So make sure to visit you local farmers market this season. You will be helping a farmer, Michigan's economy and yourself in one! Think of it as a necessary routine to good health. There are farmers markets popping up everywhere. To find a local market check out Local Harvest at www.localharvest.org.

Friday, June 5, 2009

Life (and Death) with Chicks












We had to return our rooster, Rambo, as the crowing wouldn't be tolerated in Westacres. So, instead of trading out one chicken we came home with three 4 week old chicks! I would have never guessed that I would be coming home with three little balls of fluff that stole all our hearts. We got two Barred Rocks (Madeline and Audrey) and an Araucana (Amelie).
When we left with our chicks we were educated about how to handle the inevitable pecking which would occur with our current flock. The term "pecking order" originates from the hierarchy system that flocks, especially chickens, form with their flock mates. It is an agreement among the flock members who is the rule of the roost. Who eats first, gets the best perch, lays in the best nesting box is all determined how high up the social ladder one is. "As long is there is no blood", was the guideline I was to follow as to how much pecking is allowed until human intervention.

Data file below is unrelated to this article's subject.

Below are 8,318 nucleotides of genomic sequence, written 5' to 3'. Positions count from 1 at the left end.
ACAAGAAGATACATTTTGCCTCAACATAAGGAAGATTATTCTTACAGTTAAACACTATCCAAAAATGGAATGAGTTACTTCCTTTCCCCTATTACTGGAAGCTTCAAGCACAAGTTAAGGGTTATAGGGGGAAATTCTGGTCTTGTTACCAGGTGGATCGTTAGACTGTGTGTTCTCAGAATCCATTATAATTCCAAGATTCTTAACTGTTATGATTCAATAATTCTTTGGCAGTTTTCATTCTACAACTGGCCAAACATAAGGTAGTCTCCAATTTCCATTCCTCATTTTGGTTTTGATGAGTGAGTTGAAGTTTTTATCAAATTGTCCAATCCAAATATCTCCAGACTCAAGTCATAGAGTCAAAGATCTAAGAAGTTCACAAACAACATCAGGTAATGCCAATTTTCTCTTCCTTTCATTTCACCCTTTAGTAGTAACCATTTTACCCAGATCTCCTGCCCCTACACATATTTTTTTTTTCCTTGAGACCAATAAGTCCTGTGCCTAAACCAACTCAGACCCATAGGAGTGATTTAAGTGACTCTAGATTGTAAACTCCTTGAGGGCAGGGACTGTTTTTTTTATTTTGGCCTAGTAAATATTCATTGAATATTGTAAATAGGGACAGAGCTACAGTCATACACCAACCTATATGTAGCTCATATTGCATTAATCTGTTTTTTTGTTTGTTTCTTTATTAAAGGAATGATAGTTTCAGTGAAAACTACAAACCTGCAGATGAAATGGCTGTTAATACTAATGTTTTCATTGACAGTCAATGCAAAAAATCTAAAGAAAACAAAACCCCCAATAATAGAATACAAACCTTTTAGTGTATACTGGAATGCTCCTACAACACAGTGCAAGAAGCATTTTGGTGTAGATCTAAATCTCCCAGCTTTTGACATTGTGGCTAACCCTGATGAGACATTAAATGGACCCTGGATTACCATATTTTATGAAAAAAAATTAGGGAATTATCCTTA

Sure enough, every time I introduced the three chicks to the flock pecking from the older birds would ensue. Nothing seemed too vicious, although enough to cause a cry of pain or fear. Most of the day, though, they spent time together in the cat carrier, separated from the others.
Four days later, the smaller Barred Rock, Madeline, showed listlessness, but no previous warning. By night she would be dead. The next morning, after a perky awakening and feeding I turned around to find her sister, Audrey, dead as well. We were heartbroken. What had gone wrong? I had called the breeder of the chicks to get some answers, but all she supplied was the possibility that they got too cold. Maybe it was the vigorous pecking, or maybe they had an undetected illness prior to us receiving them. Anyway, I was determined not to lose our last girl, Amelie.